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Tuesday, January 25, 2022

Novak Djokovic saga: Australia investigates visas of other tennis players


Novak Djokovic is not being held captive in Australia, a top official says, as the men’s world number one tennis player faces deportation over Covid vaccination rules.

The Serbian actor is still being held in immigration detention in Melbourne after being denied entry on Wednesday.

A court challenge is due on Monday, one week before the start of the Australian Open.

Czech tennis player Renata Voracova’s visa to Australia has also been revoked, according to local media on Friday.

More uncertainty now surrounds the tournament’s schedule, which Djokovic has won nine times. With a tenth victory, he would become the men’s most successful player, with 21 Grand Slams.

Djokovic, who has said he is opposed to vaccination, had been granted a medical exemption to play in the tournament for unspecified reasons, in a decision that infuriated many Australians. More than 90% of the country’s adult population are fully vaccinated, but they still face restrictions as cases of infection rise.

Djokovic’s exemption was given by two independent medical panels organised by Tennis Australia, the body that runs the event, and Victoria state.

But on Wednesday, Australian Border Force (ABF) officials said the 34-year-old player had “failed to provide appropriate evidence” at Melbourne Airport.

Tennis Australia has been chastised by the federal government for ignoring ABF advice on entry requirements. Tennis Australia, Victoria said on Friday, had also failed to pass on this advice.

Prime Minister Scott Morrison has also been accused of politicising the situation. The prime minister is under pressure as a result of the increase in Covid-19 infections in the country, and a federal election is expected to be held in May. Mr Morrison has denied that the visa was revoked due to “any particular position in relation to Serbia.”

However, Serbian President Aleksandar Vucic has stated that Djokovic is the victim of “harassment.” On Friday, as Serbs celebrated Orthodox Christmas, Serbia’s Patriarch Porfirije sent Djokovic a message of support, saying that millions of Orthodox Serbs were praying for him.

It is not yet clear how long Djokovic will remain in the immigration detention hotel that has often been criticised by refugees for its poor conditions. Serbia has demanded Australia move him to a nicer hotel.

Home Affairs Minister Karen Andrews told Channel 9 on Friday that Djokovic “is free to leave whenever he chooses to do so, and Border Force will actually facilitate that.”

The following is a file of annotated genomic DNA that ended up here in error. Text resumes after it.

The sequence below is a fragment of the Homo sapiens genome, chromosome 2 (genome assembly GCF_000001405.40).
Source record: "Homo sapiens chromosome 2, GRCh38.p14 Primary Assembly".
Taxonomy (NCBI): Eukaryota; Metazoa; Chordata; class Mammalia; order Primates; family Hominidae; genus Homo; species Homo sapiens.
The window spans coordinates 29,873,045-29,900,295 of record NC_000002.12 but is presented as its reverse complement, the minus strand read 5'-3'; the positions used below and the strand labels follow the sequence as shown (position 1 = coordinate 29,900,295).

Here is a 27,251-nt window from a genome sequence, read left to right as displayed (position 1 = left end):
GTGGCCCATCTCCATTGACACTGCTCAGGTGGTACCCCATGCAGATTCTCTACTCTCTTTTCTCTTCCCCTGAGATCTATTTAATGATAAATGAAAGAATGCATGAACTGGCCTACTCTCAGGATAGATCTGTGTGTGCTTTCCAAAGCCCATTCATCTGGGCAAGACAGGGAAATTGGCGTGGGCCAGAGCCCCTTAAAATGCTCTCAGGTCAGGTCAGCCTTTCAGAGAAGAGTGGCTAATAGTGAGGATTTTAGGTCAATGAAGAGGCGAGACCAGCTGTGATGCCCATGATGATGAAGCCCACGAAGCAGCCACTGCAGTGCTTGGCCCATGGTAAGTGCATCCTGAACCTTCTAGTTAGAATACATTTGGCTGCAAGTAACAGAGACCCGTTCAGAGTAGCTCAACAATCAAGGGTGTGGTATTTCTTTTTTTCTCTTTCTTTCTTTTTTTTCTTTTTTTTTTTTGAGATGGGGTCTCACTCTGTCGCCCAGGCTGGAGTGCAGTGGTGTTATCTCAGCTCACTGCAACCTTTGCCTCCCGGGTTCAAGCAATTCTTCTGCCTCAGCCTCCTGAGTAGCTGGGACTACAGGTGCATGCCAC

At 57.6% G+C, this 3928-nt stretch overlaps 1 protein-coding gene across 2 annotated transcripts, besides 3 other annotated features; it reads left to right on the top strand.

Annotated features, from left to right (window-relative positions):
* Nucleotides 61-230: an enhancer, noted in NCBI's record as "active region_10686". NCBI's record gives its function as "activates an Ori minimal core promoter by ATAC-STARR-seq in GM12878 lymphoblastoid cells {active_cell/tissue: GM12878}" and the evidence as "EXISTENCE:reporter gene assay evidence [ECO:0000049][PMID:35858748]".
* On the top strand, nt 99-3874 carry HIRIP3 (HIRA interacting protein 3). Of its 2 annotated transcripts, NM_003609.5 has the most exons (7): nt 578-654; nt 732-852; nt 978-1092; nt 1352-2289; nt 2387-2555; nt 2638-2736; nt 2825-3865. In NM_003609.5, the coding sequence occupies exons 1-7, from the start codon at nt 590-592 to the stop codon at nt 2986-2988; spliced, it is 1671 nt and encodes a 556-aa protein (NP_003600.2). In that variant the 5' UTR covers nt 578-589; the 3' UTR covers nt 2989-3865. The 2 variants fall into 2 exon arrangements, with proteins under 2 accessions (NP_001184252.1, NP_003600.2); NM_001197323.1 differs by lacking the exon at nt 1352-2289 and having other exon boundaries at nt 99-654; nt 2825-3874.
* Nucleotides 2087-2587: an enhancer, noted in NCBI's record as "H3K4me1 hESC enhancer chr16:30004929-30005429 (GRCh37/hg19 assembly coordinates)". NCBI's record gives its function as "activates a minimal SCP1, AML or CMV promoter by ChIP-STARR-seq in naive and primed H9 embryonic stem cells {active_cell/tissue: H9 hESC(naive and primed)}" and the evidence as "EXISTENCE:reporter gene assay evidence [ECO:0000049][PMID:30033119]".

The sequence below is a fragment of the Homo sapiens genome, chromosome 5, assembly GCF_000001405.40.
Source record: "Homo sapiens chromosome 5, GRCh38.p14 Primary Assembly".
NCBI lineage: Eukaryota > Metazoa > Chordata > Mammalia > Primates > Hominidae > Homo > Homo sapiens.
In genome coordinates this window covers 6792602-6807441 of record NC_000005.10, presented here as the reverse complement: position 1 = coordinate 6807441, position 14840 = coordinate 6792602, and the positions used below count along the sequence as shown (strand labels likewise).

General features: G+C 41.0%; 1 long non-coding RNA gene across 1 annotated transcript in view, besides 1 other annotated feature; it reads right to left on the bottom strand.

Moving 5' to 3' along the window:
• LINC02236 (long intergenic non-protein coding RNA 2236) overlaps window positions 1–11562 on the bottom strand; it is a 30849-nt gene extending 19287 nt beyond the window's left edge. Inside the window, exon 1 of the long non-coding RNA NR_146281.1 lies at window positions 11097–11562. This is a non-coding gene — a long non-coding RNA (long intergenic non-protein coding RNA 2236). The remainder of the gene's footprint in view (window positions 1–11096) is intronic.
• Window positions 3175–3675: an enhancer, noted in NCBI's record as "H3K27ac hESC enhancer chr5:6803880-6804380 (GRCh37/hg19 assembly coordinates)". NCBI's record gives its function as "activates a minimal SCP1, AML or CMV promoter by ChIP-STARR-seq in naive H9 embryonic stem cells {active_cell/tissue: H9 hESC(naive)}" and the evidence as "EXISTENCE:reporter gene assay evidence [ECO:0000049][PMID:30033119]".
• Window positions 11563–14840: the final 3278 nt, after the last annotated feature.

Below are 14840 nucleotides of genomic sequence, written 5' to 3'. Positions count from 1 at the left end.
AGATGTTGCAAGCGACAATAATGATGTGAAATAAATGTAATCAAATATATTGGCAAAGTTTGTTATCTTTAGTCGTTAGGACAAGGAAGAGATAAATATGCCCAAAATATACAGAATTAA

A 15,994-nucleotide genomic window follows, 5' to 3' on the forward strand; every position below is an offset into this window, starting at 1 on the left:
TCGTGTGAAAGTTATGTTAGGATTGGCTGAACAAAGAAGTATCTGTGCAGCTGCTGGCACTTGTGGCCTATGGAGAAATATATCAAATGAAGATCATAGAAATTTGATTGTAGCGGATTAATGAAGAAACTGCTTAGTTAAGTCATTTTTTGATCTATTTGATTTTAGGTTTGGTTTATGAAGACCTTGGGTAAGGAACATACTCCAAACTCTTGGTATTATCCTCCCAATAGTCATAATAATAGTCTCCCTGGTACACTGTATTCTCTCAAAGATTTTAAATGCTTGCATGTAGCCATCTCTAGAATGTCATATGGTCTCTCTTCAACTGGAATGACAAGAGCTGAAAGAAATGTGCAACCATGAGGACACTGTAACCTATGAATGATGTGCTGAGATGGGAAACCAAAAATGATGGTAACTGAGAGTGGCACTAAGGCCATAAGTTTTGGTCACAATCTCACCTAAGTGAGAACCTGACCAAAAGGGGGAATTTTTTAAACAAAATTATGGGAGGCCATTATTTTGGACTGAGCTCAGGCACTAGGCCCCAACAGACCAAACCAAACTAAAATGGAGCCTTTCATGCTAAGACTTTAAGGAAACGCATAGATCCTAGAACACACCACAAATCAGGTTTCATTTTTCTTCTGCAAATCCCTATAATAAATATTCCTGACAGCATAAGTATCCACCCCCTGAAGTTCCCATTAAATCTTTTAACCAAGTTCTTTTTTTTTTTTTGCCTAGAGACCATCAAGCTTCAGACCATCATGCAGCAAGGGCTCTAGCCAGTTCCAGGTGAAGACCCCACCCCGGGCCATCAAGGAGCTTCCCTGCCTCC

Ms Andrews stated that there was intelligence “indicating that there are some individuals here now who have not met the entry requirements, and we need to investigate that.”

She did not, however, specify how many other players were being investigated or who they were.

Outside the hotel where Novak Djokovic is being held, tensions and emotions have been high. His supporters stayed until well after midnight.

On the pavement, some people wrote “stay strong” in big yellow letters. Others began to light candles.

“It’s [Orthodox] Christmas,” a visibly emotional woman told me. “He’ll be on his own up there. It’s all a farce.”

This storey has numerous threads. The rage. The political situation. It is the visa. And, of course, there’s the tennis, which is why the world number one is here.

Fans of Novak Djokovic are outraged that he was allowed to travel all the way to Australia only to be told he had to leave due to a visa issue.

Other Australians, however, are outraged that a world-class athlete who has been vocal about his vaccine opposition has been granted an exemption, despite the fact that their own politicians have been urging them for nearly a year to get both jabs and now the booster.

Both types of rage are understandable, and they share at least one characteristic: rage at how the authorities handled the situation.

The state and federal governments, as well as Tennis Australia, have been in a constant squabble, with much finger-pointing.

Politicians have sought to demonstrate their ability to control who enters and exits the country, but in doing so, they have lost control of the narrative.

Regardless of how you look at it, Australia is in an embarrassing situation.

Jelena Djokovic, Djokovic’s wife, thanked people “all over the world for using your voice to send love to my husband.”

Srdjan, the player’s father, said his son was being held in an airport room guarded by police, and that it was “not just a fight for Novak, but a fight for the entire world.”

Djokovic received qualified support from Australian player Nick Kyrgios, who tweeted that he supports vaccinations but that “how we are handling Novak’s situation is bad, really bad.”

Others, however, such as Spanish tennis star Rafael Nadal, who is currently in Melbourne preparing for the tournament, have stated that it is “normal” for Australians to become “very frustrated with the case.”

“The only clear thing for me is that if you are vaccinated, you can play in the Australian Open,” he said, adding, “Of course, after a lot of people died for two years, my feeling is [that] the vaccine is the only way to stop this pandemic.”

The Australian Open starts on January 17th.

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